At Monday’s city council meeting, a proclamation was presented to honor the judge and his work with the city.
“I appreciate the honor of serving the city of Alpharetta for 20 years — 12 years as a councilman, eight years as a judge,” he said during the presentation.
Matoney said his time spent on the council, where he was elected in 1994, was more difficult than his time as municipal judge, which began in 2005.
“Being a judge was very easy for me. I had the support of a tremendous group of people,” he said.
One of those people is his wife Lois, who he said he couldn’t have served without.
She spoke about her husband, saying, “He has loved his time with the city, and it’s nice to see the city grow and be a part of it. I’m lucky to be his partner.”
Councilman D.C. Aiken served on city council with Matoney for several years and said the judge took him under his wing.
“Jim actually talked me into becoming a councilman, and I can’t thank him more for that opportunity,” he said.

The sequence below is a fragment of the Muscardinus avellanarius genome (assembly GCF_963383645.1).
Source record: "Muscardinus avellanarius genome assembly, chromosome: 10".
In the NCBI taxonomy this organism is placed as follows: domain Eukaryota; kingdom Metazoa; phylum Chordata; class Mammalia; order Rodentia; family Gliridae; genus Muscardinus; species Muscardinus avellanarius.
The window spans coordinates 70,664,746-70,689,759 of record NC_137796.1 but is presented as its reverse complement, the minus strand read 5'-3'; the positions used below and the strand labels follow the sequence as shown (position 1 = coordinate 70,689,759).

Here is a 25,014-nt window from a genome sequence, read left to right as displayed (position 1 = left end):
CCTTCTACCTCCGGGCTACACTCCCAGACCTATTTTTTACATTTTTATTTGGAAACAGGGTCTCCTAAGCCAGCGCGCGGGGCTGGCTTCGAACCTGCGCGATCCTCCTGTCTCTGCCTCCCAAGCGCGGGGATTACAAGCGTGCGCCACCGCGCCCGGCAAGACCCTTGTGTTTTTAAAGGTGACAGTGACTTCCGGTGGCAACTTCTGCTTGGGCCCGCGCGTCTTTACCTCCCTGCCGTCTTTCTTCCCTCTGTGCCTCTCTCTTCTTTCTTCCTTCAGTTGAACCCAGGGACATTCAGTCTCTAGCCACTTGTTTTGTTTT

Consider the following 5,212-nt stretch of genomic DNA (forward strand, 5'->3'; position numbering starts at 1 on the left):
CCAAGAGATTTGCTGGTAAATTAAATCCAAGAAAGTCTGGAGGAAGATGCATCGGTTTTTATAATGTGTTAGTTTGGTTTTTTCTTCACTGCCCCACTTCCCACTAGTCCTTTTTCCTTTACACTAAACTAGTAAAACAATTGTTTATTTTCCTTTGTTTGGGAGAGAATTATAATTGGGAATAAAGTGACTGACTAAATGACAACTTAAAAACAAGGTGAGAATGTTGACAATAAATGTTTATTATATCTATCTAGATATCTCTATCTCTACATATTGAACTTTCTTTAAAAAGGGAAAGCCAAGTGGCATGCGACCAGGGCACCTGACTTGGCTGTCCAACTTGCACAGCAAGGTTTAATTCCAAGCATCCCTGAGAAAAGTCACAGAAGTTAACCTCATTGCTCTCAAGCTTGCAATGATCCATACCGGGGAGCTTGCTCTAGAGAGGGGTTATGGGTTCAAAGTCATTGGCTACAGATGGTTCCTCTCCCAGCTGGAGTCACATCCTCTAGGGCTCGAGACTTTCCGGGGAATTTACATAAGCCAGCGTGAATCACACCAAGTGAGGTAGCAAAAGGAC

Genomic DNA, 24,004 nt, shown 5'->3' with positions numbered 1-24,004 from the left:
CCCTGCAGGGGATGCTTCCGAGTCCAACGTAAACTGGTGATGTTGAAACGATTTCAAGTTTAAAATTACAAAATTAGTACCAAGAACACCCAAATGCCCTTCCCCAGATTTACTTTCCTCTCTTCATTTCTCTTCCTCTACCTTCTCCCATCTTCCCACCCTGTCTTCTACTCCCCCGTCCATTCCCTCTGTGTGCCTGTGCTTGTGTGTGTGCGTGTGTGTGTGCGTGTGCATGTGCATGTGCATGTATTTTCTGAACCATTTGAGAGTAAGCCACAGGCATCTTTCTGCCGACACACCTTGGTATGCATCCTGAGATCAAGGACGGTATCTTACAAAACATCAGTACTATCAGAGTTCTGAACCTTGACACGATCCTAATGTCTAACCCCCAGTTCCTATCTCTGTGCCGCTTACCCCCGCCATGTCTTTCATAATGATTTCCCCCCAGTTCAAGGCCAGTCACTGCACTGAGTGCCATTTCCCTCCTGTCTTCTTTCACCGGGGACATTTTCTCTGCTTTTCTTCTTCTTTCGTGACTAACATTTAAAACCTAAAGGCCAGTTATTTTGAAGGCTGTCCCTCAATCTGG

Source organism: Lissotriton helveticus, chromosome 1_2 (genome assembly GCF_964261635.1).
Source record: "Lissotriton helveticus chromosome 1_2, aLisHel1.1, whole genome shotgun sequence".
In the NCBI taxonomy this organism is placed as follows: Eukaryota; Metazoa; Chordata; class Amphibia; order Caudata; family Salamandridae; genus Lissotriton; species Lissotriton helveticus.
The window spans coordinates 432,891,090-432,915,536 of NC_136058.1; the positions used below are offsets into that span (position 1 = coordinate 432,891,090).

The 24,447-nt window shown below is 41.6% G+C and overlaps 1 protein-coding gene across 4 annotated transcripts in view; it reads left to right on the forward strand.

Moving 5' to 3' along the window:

Aiken said Matoney had a hand in all the progress Alpharetta is seeing, with projects like the Avalon development and City Center.
“He helped set the path that the city is currently on,” he said.
Aiken also said Matoney ran the court system smoothly in his eight years as municipal judge.
“Being the liaison to the court, I didn’t have to deal with phone calls about how awful our court was. Our court was run outstandingly,” he said.
Before joining the council, Matoney spent 36 years working for Shell Oil Company. Then, he earned a law degree from Mercer University in 1991 and used his new profession to provide free legal services to battered women.
In October, the city of Alpharetta appointed a new municipal judge, Barry L. Zimmerman.
Zimmerman, who was chosen from 65 candidates, will be sworn in next month.